By Kontji Anthony,
January 11, 2011

NASHVILLE, TN – Tennessee State Senate Majority Leader Mark Norris is preparing to join the Memphis City Schools charter surrender fight.

Norris has written a draft of legislation that could stop Memphis schools from surrendering its charter if Shelby County residents are not included in the vote. The bill will be filed sometime this week.

If it’s passed before Memphis voters approve the charter surrender, efforts to merge the school systems would slow to a crawl.

“Unification without unity is not unification at all,” Norris said. “It’s more akin to a hostile takeover. I haven’t said that is what we have here, but if people are talking about unifying the systems, and they don’t have unity in doing so, they’re not achieving their objective.”

In this case, Norris said, size matters.

“This would be the first time that a smaller system is being taken over by a system that’s more than twice as large,” he said.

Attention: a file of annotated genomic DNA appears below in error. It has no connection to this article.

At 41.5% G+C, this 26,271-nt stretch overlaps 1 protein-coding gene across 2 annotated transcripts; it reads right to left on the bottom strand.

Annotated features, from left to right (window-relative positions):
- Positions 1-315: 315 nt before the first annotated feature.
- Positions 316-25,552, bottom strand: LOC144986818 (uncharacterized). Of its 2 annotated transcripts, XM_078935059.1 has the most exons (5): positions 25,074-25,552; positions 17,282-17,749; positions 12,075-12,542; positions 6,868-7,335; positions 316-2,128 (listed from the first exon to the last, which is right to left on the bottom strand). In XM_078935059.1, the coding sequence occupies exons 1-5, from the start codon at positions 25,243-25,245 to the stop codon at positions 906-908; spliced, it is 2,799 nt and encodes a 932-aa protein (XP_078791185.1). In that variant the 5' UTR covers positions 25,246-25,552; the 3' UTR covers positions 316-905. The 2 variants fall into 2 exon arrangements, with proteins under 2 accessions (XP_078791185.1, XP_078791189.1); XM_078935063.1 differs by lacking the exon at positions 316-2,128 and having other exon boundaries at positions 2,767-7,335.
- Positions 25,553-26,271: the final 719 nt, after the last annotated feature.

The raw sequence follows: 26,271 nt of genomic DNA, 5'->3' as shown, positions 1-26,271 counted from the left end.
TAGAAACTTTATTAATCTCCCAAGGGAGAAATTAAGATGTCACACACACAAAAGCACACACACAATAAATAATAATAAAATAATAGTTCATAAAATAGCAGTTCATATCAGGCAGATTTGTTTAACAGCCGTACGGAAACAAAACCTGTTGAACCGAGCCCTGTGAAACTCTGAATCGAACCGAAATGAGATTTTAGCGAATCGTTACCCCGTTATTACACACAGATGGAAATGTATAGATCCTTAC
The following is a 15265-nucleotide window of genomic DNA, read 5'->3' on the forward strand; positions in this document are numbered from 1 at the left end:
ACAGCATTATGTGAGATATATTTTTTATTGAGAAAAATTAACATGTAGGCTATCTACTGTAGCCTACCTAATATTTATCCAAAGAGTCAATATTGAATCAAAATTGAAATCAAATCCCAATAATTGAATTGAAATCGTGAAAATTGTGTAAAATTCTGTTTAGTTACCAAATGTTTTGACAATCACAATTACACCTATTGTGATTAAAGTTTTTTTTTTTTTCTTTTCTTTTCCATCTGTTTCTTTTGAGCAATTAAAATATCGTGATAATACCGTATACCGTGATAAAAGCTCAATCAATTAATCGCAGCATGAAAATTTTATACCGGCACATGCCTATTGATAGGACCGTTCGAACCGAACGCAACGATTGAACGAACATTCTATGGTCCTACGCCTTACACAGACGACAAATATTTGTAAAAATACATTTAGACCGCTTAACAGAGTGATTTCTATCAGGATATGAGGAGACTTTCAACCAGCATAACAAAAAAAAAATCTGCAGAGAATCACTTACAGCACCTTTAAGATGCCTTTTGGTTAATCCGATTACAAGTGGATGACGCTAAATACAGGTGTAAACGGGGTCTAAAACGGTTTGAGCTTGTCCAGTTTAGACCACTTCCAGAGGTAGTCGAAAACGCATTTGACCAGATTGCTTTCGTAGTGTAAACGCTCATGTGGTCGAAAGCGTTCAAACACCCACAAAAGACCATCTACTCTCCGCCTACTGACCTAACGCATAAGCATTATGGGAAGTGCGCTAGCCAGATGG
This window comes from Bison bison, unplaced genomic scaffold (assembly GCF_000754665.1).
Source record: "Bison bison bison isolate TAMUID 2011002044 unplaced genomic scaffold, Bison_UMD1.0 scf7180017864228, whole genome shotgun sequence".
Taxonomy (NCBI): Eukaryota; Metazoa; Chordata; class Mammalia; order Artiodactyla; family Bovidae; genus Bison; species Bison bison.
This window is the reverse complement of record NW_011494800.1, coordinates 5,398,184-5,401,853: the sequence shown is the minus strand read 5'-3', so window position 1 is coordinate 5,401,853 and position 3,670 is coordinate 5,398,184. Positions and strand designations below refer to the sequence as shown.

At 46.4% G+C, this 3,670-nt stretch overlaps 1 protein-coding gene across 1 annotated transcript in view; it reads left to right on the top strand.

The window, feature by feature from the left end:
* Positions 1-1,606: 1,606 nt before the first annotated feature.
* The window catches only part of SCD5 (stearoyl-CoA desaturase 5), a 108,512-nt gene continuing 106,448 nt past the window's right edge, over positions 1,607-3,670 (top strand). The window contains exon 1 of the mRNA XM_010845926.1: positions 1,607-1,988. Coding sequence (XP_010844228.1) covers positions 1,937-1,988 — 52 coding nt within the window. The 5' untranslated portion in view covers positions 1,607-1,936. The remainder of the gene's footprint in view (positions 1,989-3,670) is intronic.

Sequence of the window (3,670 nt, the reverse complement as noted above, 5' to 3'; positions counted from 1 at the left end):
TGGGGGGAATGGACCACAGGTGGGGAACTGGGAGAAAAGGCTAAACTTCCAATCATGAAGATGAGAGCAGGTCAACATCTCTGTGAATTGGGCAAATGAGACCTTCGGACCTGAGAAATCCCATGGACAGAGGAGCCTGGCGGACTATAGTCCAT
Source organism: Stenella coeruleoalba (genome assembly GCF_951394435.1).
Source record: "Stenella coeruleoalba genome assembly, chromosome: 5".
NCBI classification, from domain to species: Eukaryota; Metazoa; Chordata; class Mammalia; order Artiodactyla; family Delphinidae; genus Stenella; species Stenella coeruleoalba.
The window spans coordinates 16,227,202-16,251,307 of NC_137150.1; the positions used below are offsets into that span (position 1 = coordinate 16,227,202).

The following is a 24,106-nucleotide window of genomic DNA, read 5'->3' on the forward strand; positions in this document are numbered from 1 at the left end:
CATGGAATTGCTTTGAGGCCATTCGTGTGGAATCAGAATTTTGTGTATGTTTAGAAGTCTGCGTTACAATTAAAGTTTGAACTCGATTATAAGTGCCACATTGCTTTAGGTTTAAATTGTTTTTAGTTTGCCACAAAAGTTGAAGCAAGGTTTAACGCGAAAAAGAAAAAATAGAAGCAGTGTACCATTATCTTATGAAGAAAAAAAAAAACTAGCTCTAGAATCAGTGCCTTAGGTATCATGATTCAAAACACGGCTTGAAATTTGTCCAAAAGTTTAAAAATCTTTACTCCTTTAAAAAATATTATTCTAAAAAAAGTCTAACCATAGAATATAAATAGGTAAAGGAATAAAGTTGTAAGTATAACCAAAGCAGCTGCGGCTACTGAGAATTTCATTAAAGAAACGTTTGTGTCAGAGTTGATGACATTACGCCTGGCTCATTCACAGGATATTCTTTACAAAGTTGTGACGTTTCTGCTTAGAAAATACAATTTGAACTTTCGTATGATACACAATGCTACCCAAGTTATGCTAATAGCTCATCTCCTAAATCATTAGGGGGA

Norris’ amendment says any school system transfer that would increase student enrollment by 100 percent or more, should fall under consolidation.

“What that is is a consolidation of systems,” he said.

Under consolidation rules, suburban residents would be allowed to vote on the matter.

“At the end of the day, they do call for a countywide vote,” Norris said. “That’s already the law, is what I’m saying.”

And the consolidation process could take five years or more.

“There’s a whole section of Tennessee Code, about ten pages, that sets forth the procedures,” Norris said.

Under consolidation rules, a planning commission would have up to two years to conduct a study, and they could conclude consolidation is not the way to go.

A new commission could be formed if they don’t come up with a conclusion.

Norris’ amendment would have to be approved before the Memphis charter surrender vote. It’s unclear if it can move through the Legislature than fast.


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